The opportunity and fallacy of “build it and they will come”


Many businesses, startups, entrepreneurs and even VCs & board members assume their idea, product or service is so compelling that they simply need to build it and the throngs will arrive. They assume that a great product doesn’t need marketing.

I would agree that the best marketing possible is a great product, but there are several problems with the “build it and they will come” approach. A tree falling in the forest, without anybody around, doesn’t make the news. And if you’re on the cutting edge of technology or innovation, it’s highly likely your customers – even your early adopters – won’t immediately recognize the value you can provide.

They might need time. Or education. Or repetition before it sinks in.

Your product solves a problem, but it inherently is a solution. If your customers can’t recognize the connection between your solution and their problem, then you also have a problem.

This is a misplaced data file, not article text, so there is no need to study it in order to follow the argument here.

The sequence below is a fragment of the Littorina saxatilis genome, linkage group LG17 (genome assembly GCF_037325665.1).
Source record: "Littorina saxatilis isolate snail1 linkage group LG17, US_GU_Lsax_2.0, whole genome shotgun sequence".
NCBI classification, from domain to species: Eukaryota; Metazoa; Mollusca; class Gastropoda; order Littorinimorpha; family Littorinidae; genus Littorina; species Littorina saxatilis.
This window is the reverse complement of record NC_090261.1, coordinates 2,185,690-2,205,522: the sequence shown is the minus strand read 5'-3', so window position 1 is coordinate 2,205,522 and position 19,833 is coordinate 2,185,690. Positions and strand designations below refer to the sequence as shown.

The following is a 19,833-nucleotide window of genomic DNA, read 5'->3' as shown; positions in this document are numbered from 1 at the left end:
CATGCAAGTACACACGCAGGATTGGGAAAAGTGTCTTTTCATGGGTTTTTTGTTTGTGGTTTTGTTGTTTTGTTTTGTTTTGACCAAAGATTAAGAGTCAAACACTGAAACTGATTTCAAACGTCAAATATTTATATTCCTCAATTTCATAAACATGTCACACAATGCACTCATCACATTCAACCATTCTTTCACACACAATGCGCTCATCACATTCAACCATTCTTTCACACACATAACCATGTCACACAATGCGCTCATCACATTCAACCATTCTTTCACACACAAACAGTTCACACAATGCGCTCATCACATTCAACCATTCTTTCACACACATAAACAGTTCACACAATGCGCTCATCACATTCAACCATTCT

That problem may be temporary. The more you educate, the more you drive awareness of the problem and the fact that there are now in fact solutions for it, the more you do the value translation for your prospects to raise inherent urgency to solve the problem, the better you are and the faster you can sell.

Of course, that’s not product. That’s marketing.

Great products are, themselves, the best marketing you can have. But sometimes those products, as well as the outcomes they represent, need a little push.